The Robert Miller Gallery in New York opens its second exhibition of work by Tom Wesselmann on view until April 22. Wesselmann created this group of paintings in 2003 and 2004 with the understanding that they would be shown together in this exhibition. They are both his largest single panel works since the 1960s and the last major paintings he completed prior to his death in December, 2004. In his essay accompanying the catalogue for this exhibition, Judd Tully calls these works the final products, the long distilled nectar from four decades of virtually non-stop work. In this continuation of works from the previously exhibited Sunset Nudes series, Wesselmann seeks new ways of expressing the nude figure, deconstructing the form while increasing its prominence in the piece.
In an essay on the Sunset Nudes, Art Historian Robert Rosenblum has noted, for Wesselmann, the female body is constantly fused and equated with an organic world of pulsating erotic life. The compositional integration of the form into the surrounding environment is heightened here by the inner white center of the nude, which guides the eye and creates a larger gesture and sense of movement.
Also apparent in these works is Wesselmanns evocation of an old-master ancestry, as Rosenblum describes it, here visible in references to Matisse and Man Ray. Although he was ill at the time that these works were created, Wesselmann was driven to bring his final work, Man Ray at the Dance, to completion before his death.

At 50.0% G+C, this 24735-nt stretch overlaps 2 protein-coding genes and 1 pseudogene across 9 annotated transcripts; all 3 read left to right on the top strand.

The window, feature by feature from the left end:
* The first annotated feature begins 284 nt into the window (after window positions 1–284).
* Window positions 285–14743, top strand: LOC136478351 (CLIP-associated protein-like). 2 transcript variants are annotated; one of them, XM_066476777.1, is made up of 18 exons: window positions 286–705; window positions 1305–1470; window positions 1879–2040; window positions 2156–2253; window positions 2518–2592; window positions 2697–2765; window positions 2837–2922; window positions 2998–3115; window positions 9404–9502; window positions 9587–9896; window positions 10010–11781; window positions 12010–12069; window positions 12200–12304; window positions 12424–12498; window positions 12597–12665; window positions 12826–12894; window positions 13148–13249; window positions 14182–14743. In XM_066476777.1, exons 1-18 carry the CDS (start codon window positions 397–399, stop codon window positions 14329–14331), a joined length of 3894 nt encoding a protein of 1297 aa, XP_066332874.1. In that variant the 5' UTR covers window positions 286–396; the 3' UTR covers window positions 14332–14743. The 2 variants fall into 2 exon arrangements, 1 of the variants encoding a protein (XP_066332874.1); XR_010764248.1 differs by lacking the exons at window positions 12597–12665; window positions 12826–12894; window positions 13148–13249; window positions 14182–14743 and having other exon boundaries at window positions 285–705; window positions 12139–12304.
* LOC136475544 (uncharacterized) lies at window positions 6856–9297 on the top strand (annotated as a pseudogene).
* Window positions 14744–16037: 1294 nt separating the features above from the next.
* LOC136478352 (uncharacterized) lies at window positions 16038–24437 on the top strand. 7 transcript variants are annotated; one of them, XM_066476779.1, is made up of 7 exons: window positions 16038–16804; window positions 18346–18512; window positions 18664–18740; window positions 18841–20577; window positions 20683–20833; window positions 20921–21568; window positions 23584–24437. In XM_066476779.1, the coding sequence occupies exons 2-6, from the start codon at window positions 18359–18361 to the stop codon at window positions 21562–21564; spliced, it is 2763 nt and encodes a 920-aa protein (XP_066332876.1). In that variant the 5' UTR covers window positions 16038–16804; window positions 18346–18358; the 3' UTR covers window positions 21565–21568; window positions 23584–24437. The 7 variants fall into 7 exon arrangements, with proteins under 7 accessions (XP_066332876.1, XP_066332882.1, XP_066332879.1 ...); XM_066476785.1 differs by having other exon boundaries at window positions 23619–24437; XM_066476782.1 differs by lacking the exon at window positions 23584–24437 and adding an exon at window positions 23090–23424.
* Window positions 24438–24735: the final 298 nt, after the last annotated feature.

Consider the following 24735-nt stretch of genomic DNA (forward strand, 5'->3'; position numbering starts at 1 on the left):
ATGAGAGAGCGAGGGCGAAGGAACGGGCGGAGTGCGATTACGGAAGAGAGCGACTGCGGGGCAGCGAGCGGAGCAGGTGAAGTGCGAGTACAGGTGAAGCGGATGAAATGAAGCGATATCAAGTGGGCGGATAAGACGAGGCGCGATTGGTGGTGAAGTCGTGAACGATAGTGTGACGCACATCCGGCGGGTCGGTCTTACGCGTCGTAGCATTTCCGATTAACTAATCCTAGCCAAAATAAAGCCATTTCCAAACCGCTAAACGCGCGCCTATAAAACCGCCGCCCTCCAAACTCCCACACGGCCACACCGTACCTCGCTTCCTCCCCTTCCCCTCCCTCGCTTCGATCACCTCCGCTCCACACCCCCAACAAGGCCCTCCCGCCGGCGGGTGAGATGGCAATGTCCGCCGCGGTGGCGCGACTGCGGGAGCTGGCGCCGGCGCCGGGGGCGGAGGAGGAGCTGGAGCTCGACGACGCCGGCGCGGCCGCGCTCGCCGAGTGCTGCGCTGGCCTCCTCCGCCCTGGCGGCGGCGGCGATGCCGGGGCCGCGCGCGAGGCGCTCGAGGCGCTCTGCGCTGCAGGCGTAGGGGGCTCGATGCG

Born in Ohio in 1931, Tom Wesselmann moved to New York City in 1956 to continue his studies at the Cooper Union Art School. He exhibited worldwide continually since the early 1960s. His works are included in museum collections throughout the world, including the Museum of Modern Art, New York; the Whitney Museum of American Art, New York; the Smithsonian American Art Museum, Washington D.C.; the Philadelphia Museum of Art, Philadelphia; the National Galerie, Berlin; the Musée dArt Moderne et dart Contemporain, Nice; the Israel Museum, Jerusalem; and the Hara Museum of Contemporary Art, Tokyo.
A fully illustrated catalogue accompanies the exhibition and includes an essay by Judd Tully.